need help using variation of parameters to solve simple D.E. y'+y=8e^(2x) need help using variation of parameters to solve simple D.E. y'+y=8e^(2x) @Mathematics

7 years agoSo by the variation of parameters method, we want to try and find a particular solution that is a linear combination c1.y1 + c2.y2 + .... + cn.yn where the cj are constants and the yn are functions that are the derivatives of terms on the right hand side.

7 years agoIn this case, there only one term on the RHS, e^(2x), and what's more its derivative is the same up to a constant.

7 years agookay so do you need to use the roots to find 1 equation first?

7 years agoHence the only term will need to try in the variation of parameters method is e^(2x); namely, try and find a solution of the form y = Ae^(2x)

7 years agoThere's the homogeneous solution as well; we'll come back to that.

7 years agoThat is, the solution of y' + y = 0; that is the homogeneous solution, call it yh (or sometimes it's called the complimentary solution yc).

7 years agoOnce we've found the particular solution yp, the general solution to the equation is the sum y = c.yh + yp

7 years agoyh is easy with y' + y = 0. You've probably found it already; it's yh = e^(-x)

7 years agoNow coming back to the particular solution ... plug in our general form of the answer y = Ae^(2x) into the inhomogeneous equation and derive an equation in A. You do that step; I'll wait a minute for you.

7 years agostill there?

7 years agosorry I had to switch computers.... so you use the general answers Ae^(2x) take the derivative and plug it back into the equation and set it equal to 8e^(2x)?

7 years agoi meant equation not answer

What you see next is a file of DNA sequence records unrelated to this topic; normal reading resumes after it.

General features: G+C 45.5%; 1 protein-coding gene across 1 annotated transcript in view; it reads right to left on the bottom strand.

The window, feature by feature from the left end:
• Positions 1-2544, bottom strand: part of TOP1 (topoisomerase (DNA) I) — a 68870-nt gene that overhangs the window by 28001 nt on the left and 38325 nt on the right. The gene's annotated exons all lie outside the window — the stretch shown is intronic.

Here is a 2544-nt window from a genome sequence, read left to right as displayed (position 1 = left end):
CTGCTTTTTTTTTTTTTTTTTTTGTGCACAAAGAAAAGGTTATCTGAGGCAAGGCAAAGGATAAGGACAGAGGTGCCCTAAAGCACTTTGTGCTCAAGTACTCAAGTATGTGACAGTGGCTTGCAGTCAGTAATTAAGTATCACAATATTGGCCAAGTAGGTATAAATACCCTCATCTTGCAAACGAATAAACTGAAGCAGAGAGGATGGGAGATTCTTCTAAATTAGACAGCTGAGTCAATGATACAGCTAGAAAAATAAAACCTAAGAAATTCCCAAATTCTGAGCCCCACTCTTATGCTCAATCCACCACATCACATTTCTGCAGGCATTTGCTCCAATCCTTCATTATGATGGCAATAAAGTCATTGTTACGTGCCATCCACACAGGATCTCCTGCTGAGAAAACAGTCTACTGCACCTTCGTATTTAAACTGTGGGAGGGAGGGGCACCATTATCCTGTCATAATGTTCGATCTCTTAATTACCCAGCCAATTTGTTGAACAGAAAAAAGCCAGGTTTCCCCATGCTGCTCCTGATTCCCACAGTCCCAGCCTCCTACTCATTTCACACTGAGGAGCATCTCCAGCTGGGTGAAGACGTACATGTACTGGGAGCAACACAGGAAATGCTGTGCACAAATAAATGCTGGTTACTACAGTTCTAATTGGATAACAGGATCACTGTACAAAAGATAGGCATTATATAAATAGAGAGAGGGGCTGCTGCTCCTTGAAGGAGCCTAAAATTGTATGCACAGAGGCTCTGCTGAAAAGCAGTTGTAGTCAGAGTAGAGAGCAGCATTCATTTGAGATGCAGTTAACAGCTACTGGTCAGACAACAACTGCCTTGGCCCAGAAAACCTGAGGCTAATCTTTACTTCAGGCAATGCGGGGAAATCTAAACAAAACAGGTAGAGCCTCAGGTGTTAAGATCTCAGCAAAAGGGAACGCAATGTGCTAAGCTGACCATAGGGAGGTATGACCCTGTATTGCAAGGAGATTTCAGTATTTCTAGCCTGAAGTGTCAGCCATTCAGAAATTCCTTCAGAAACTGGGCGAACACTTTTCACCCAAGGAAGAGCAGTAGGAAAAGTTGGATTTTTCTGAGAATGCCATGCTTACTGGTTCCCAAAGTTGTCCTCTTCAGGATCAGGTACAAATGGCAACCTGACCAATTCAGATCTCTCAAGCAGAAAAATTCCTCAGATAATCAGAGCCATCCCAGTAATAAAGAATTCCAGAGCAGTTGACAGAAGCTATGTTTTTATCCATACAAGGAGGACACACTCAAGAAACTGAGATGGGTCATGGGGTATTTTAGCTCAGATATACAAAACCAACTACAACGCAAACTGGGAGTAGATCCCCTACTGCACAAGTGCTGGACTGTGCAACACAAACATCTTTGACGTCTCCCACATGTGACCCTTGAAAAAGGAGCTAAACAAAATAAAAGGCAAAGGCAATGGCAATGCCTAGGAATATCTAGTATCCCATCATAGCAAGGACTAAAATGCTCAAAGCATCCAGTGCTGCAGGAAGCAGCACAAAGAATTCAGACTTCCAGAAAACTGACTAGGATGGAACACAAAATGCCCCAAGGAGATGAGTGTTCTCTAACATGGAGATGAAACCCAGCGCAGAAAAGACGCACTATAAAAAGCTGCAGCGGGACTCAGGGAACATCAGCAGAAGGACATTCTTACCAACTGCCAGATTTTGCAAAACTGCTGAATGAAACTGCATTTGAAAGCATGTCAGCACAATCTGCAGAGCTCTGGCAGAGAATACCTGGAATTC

7 years agoyes. With y = Ae^(2x), substitute this into the equation y'+y=8e^(2x) and solve for A

7 years agoisn't that the same steps as the method of undermined coefficients? or do I just have them backwards

7 years agoIn a way undetermined coefficients is a special case of variation of parameters; I guess I've been advising you here to use that special case, especially as the equation is linear and first order.

7 years agoCan you give me an example of using variation of parameters with a first order equation?

7 years agoI need to solve the same equation using both methods but when I tried I basically use the same steps.

7 years agoAre you suggesting we write y = u(x).e^(-x) and then solve for u?

7 years agoI guess but it seems pointless since they are the same thing

7 years agoWe can do that if you want.

7 years agoMore or less; but let's just do it. It's actually not a bad exercise.

7 years agoI just don't see what the difference is between the two approaches for this case

7 years agoIf y = u(x)e^-x, then y' = u' e^-x - u e^-x Hence y' + y = 8e^(2x) implies u' e^-x - u.e^-x + u.e^-x = 8e^2x => u' e^-x = 8e^2x => u' = 8e^3x => u = (8/3)e^3x + c => y = (8/3)e^2x + c.e^-x And this indeed is the general solution.

7 years agoA third way to do it is with an integrating factor. That method would most closely imitate what I just wrote above.

7 years agoOhhhh okay i think I see the difference now

7 years agoThanks for your help!

7 years agoSure. I actually had never thought of using VOP with first order equations before, so I was interested to see how this worked out.

7 years agoPedagogically, this is not a bad exercise your professor is giving you.

7 years agoyeah it was the simplest problem on the hw and it gave me the most trouble.

7 years agook. Well, good luck with the rest.

7 years ago